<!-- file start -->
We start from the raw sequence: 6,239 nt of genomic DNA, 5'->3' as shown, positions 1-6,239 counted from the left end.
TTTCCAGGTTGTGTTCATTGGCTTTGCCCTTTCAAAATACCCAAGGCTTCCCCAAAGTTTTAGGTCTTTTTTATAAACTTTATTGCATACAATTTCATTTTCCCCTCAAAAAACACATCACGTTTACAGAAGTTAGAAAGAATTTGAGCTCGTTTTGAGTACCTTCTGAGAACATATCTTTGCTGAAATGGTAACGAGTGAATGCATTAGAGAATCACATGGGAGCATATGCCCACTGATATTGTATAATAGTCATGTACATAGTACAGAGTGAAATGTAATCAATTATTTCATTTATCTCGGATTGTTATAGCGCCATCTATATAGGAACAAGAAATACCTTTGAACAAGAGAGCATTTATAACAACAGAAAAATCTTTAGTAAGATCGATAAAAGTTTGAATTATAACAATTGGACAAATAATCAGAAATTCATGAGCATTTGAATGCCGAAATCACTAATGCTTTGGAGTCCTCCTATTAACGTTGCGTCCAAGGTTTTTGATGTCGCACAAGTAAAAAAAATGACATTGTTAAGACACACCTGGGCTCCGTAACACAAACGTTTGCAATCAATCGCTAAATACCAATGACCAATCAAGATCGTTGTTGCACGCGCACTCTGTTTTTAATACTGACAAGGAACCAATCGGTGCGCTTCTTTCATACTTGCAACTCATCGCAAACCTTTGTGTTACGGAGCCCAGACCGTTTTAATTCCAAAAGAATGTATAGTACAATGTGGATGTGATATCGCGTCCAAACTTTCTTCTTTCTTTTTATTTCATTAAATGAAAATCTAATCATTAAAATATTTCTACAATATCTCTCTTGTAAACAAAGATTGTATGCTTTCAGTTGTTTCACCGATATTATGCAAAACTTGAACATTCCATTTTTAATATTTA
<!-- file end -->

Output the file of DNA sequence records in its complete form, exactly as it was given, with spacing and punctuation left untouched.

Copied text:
We start from the raw sequence: 6,239 nt of genomic DNA, 5'->3' as shown, positions 1-6,239 counted from the left end.
TTTCCAGGTTGTGTTCATTGGCTTTGCCCTTTCAAAATACCCAAGGCTTCCCCAAAGTTTTAGGTCTTTTTTATAAACTTTATTGCATACAATTTCATTTTCCCCTCAAAAAACACATCACGTTTACAGAAGTTAGAAAGAATTTGAGCTCGTTTTGAGTACCTTCTGAGAACATATCTTTGCTGAAATGGTAACGAGTGAATGCATTAGAGAATCACATGGGAGCATATGCCCACTGATATTGTATAATAGTCATGTACATAGTACAGAGTGAAATGTAATCAATTATTTCATTTATCTCGGATTGTTATAGCGCCATCTATATAGGAACAAGAAATACCTTTGAACAAGAGAGCATTTATAACAACAGAAAAATCTTTAGTAAGATCGATAAAAGTTTGAATTATAACAATTGGACAAATAATCAGAAATTCATGAGCATTTGAATGCCGAAATCACTAATGCTTTGGAGTCCTCCTATTAACGTTGCGTCCAAGGTTTTTGATGTCGCACAAGTAAAAAAAATGACATTGTTAAGACACACCTGGGCTCCGTAACACAAACGTTTGCAATCAATCGCTAAATACCAATGACCAATCAAGATCGTTGTTGCACGCGCACTCTGTTTTTAATACTGACAAGGAACCAATCGGTGCGCTTCTTTCATACTTGCAACTCATCGCAAACCTTTGTGTTACGGAGCCCAGACCGTTTTAATTCCAAAAGAATGTATAGTACAATGTGGATGTGATATCGCGTCCAAACTTTCTTCTTTCTTTTTATTTCATTAAATGAAAATCTAATCATTAAAATATTTCTACAATATCTCTCTTGTAAACAAAGATTGTATGCTTTCAGTTGTTTCACCGATATTATGCAAAACTTGAACATTCCATTTTTAATATTTA